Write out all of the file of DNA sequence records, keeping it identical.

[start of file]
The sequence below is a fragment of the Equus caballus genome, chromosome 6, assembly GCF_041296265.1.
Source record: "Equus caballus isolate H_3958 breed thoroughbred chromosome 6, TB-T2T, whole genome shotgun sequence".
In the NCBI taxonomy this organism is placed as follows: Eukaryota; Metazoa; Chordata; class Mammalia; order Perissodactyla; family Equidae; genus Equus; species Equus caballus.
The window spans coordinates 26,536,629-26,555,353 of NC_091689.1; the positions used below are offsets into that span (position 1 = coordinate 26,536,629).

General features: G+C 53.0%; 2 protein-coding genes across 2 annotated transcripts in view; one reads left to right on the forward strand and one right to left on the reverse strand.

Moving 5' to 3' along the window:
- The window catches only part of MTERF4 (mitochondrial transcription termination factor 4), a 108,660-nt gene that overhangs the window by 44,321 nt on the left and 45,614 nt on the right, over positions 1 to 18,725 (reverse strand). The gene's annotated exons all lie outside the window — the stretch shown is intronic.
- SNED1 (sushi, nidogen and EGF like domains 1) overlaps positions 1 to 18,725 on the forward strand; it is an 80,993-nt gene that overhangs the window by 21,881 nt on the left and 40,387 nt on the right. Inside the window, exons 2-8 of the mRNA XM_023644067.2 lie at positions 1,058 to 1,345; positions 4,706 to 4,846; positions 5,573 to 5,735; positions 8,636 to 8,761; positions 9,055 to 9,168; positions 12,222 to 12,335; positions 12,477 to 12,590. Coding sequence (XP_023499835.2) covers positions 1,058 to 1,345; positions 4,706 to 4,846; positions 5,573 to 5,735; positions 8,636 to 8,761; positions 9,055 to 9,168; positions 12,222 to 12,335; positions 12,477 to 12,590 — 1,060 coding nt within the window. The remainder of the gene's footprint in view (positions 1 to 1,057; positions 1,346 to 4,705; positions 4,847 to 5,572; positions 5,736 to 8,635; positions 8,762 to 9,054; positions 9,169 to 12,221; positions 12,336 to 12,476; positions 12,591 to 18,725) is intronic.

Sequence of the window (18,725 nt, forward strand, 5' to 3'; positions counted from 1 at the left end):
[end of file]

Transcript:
The sequence below is a fragment of the Equus caballus genome, chromosome 6, assembly GCF_041296265.1.
Source record: "Equus caballus isolate H_3958 breed thoroughbred chromosome 6, TB-T2T, whole genome shotgun sequence".
In the NCBI taxonomy this organism is placed as follows: Eukaryota; Metazoa; Chordata; class Mammalia; order Perissodactyla; family Equidae; genus Equus; species Equus caballus.
The window spans coordinates 26,536,629-26,555,353 of NC_091689.1; the positions used below are offsets into that span (position 1 = coordinate 26,536,629).

General features: G+C 53.0%; 2 protein-coding genes across 2 annotated transcripts in view; one reads left to right on the forward strand and one right to left on the reverse strand.

Moving 5' to 3' along the window:
- The window catches only part of MTERF4 (mitochondrial transcription termination factor 4), a 108,660-nt gene that overhangs the window by 44,321 nt on the left and 45,614 nt on the right, over positions 1 to 18,725 (reverse strand). The gene's annotated exons all lie outside the window — the stretch shown is intronic.
- SNED1 (sushi, nidogen and EGF like domains 1) overlaps positions 1 to 18,725 on the forward strand; it is an 80,993-nt gene that overhangs the window by 21,881 nt on the left and 40,387 nt on the right. Inside the window, exons 2-8 of the mRNA XM_023644067.2 lie at positions 1,058 to 1,345; positions 4,706 to 4,846; positions 5,573 to 5,735; positions 8,636 to 8,761; positions 9,055 to 9,168; positions 12,222 to 12,335; positions 12,477 to 12,590. Coding sequence (XP_023499835.2) covers positions 1,058 to 1,345; positions 4,706 to 4,846; positions 5,573 to 5,735; positions 8,636 to 8,761; positions 9,055 to 9,168; positions 12,222 to 12,335; positions 12,477 to 12,590 — 1,060 coding nt within the window. The remainder of the gene's footprint in view (positions 1 to 1,057; positions 1,346 to 4,705; positions 4,847 to 5,572; positions 5,736 to 8,635; positions 8,762 to 9,054; positions 9,169 to 12,221; positions 12,336 to 12,476; positions 12,591 to 18,725) is intronic.

Sequence of the window (18,725 nt, forward strand, 5' to 3'; positions counted from 1 at the left end):